[nagdu] service animals and law enforcement assistance
cindyray at gmail.com
Fri Jul 11 02:26:25 UTC 2014
Thing is, I had a sense from what it sounded like in the report that the dog which began vomiting could behave had bloat. I think it would be decent if someone would have offered assistance, but in 45 minutes one could call a cab. Of course maybe I wouldn’t have thought of it. Once I fell on the sidewalk and there was blood gushing out of my face and splashing on my dog’s head. Someone (a young person) asked if my dog was OK. I said that he was but I was not. That person said, “Oh.” Then he walked away. Should I have had help? Well, maybe yes maybe no. I just walked anyway till I got home. I wasn’t dying of course, but it was an extenuating circumstance. I guess my point is that people simply don’t reach out at times like that as much as they should even though they are willing to tell us we are now outside or on the grass or whatever.
On Jul 10, 2014, at 6:36 PM, Jenine Stanley via nagdu <nagdu at nfbnet.org> wrote:
> Did I miss something in these reports? Was the dog struck ill while working, such as by heat stroke? Was it injured? Was the woman on her way to the vet when this happened?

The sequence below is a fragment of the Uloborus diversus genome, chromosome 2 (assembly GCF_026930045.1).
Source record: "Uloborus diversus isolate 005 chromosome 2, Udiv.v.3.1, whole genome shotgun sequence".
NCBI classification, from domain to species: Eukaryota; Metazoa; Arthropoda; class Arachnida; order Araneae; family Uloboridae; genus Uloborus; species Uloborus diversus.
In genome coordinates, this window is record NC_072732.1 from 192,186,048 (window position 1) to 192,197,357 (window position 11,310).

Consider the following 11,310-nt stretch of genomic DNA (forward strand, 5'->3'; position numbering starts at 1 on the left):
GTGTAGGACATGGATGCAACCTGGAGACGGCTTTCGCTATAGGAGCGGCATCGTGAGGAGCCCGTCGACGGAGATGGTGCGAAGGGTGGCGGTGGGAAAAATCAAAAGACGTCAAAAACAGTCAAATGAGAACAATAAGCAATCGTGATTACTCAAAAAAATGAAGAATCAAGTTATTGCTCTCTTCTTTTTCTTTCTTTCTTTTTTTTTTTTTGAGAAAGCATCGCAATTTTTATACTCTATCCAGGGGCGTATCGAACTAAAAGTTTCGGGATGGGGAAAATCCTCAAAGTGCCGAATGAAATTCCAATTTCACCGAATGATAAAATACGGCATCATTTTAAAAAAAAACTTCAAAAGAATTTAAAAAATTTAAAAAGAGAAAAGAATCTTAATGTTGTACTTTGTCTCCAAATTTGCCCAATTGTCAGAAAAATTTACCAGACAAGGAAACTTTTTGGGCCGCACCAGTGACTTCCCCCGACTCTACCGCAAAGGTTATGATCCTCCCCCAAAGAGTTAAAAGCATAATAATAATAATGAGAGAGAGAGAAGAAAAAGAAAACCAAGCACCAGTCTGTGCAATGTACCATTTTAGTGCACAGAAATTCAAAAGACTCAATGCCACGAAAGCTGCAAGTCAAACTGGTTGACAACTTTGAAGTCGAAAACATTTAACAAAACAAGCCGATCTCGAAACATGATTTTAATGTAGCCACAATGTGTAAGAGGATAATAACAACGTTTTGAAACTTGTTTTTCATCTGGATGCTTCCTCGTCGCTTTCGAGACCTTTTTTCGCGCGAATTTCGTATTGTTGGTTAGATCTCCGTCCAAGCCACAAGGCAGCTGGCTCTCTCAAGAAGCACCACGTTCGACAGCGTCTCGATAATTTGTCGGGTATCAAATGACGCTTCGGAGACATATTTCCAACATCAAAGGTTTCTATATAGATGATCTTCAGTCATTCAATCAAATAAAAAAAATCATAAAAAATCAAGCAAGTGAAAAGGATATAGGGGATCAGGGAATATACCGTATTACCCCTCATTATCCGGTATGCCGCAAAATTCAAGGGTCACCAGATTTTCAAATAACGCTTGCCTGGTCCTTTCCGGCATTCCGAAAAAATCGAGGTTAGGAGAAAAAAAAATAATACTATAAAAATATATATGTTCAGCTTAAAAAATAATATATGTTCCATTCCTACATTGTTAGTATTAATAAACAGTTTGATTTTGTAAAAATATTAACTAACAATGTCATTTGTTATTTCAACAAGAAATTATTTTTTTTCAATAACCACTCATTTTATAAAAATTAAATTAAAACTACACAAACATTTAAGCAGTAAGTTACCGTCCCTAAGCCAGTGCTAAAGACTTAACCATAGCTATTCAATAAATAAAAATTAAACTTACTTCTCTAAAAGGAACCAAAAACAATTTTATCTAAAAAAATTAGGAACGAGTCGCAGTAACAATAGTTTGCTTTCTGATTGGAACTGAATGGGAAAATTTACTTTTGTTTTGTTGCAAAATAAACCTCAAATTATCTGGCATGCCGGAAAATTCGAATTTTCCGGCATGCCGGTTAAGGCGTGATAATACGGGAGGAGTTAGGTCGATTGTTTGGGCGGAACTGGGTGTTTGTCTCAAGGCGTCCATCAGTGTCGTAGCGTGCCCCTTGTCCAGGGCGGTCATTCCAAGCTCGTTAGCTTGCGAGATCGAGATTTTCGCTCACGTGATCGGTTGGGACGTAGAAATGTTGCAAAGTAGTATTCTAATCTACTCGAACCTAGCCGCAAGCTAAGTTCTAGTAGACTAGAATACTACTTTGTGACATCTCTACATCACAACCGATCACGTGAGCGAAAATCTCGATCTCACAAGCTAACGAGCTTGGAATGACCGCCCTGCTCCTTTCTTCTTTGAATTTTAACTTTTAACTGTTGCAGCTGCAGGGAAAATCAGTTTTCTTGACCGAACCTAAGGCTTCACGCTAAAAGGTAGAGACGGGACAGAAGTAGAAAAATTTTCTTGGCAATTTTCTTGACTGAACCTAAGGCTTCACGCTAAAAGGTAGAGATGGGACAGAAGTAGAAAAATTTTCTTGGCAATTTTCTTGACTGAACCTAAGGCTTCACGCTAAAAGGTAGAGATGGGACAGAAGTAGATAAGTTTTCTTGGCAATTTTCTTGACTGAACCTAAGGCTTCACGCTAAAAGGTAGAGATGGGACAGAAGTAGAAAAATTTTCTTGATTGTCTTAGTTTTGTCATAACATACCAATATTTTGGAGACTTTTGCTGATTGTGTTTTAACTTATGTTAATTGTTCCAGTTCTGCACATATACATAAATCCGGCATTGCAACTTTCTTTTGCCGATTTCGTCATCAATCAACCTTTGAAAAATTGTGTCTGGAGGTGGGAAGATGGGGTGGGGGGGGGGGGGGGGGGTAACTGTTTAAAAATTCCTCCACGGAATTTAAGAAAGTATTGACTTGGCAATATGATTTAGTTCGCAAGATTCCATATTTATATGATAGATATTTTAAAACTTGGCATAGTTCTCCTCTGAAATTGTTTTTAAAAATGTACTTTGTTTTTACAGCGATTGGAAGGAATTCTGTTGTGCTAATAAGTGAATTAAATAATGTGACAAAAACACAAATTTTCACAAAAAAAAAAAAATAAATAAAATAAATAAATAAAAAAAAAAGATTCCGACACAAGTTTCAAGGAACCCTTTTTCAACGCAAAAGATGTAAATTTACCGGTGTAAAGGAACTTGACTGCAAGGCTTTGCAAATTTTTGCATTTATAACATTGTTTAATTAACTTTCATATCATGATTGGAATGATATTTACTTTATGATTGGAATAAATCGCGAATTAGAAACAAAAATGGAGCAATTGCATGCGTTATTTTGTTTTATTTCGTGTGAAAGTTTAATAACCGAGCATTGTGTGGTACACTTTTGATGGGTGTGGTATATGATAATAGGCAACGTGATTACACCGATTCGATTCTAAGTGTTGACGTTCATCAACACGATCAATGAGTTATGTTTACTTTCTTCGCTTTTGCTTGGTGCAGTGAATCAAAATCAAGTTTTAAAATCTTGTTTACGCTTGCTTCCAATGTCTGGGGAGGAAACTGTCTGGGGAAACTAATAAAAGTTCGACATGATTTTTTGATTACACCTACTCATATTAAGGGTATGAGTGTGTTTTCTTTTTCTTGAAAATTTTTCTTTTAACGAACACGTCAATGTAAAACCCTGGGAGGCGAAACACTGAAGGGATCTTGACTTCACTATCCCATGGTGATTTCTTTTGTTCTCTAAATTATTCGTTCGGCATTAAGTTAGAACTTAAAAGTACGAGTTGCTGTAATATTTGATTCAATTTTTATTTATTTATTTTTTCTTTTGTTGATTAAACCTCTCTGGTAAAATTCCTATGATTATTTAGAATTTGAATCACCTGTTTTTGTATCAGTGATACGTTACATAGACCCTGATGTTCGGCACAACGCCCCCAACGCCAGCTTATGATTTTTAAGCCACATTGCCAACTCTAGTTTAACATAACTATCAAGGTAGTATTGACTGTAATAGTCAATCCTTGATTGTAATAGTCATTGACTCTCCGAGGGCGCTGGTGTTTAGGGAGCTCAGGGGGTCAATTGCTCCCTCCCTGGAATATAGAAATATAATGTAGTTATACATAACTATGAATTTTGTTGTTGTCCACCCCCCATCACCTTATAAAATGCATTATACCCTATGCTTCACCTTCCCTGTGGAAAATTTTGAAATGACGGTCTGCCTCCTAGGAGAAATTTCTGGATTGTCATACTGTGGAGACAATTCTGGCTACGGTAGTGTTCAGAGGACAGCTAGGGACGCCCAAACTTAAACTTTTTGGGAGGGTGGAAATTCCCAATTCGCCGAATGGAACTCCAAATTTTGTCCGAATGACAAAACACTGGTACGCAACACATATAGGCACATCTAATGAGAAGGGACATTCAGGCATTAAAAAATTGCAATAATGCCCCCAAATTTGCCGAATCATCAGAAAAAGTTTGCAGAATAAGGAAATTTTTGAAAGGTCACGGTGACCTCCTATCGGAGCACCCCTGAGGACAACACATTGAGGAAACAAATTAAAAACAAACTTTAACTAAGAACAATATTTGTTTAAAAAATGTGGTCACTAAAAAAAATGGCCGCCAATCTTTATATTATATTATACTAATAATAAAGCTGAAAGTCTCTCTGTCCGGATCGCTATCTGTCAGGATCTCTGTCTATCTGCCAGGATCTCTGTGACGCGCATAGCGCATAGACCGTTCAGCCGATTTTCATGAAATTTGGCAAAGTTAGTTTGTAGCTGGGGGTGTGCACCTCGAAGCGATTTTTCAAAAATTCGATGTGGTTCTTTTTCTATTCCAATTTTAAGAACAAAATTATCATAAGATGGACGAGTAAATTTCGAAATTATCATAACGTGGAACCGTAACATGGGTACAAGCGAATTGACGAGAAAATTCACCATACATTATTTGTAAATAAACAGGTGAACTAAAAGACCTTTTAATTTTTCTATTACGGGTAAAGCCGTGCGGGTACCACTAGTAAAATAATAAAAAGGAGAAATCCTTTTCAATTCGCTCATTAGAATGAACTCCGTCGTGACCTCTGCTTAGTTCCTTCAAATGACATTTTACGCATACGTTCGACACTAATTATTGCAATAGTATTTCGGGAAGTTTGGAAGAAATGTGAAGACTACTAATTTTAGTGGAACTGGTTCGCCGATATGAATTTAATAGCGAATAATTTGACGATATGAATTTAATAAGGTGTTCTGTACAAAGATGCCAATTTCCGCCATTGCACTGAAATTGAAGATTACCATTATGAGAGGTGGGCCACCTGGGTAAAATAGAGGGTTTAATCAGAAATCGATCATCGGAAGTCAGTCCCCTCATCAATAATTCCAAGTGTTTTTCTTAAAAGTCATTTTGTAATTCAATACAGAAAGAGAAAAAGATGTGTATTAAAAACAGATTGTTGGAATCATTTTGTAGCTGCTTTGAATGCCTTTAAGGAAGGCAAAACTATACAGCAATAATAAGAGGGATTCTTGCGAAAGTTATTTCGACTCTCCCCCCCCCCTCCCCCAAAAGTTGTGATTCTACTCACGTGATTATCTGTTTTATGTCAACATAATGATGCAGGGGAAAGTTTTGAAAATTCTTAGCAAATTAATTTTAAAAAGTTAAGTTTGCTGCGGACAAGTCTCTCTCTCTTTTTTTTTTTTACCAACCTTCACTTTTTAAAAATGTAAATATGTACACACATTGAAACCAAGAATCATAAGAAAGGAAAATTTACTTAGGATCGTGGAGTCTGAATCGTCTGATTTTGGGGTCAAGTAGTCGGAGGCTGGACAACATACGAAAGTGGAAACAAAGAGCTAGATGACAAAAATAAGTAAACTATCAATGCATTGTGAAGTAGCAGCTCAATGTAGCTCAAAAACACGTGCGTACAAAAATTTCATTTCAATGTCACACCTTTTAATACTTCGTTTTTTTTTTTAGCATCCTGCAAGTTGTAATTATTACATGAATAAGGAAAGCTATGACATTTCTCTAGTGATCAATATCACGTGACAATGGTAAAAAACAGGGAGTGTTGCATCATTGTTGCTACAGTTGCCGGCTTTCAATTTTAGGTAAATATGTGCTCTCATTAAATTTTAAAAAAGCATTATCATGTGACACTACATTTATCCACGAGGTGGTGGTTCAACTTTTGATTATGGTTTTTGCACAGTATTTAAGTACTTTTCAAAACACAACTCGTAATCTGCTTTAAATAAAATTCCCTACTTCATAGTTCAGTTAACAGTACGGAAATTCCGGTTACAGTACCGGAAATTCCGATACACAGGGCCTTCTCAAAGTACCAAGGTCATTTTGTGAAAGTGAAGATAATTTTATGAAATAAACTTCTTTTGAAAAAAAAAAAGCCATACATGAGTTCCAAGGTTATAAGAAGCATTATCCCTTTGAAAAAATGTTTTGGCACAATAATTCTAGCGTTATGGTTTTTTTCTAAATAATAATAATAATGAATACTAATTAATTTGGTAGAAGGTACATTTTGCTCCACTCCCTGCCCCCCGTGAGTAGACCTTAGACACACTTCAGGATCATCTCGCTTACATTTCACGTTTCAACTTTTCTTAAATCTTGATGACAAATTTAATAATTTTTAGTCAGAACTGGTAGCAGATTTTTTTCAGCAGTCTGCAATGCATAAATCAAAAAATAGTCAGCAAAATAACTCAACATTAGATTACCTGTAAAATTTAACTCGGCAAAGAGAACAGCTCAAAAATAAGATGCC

> I’m assuming florida has a Good Samaritan Law that covers people including law enforcement personnel against being sued for transporting a human and I’m sure this would extend to a service animal as defined under Florida law given that the animal is an extension of the person if the law words it that way. That would be the question for the legal minds among us.
> I too can’t believe no one else offered to take the person and dog the mile it took to get to the vet. I don’t know what else this woman might have tried to do but I’d have called the vet’s office as well. Of course we can all armchair quarterback this situation to death but what if it was one of us whose dog was injured or ill and could not go on to get us where we needed to go?
> No, agree that law enforcement and emergency services should not have to take us to the vet if our dogs fall ill at home. When out and about though, is there that Good SSamaritan obligation?
> Being friends with many of our local police officers, I can’t imagine one of them not breaking every rule to get someone with a service animal to the vet in an emergency like this but then again, who knows.
> The sad part is that this woman’s dog is dead and whether it could have been prevented by her or by someone simply offering her a ride, she will have to live with it for the rest of her life. Not a fun thing.
> Jenine Stanley
> jeninems at wowway.com
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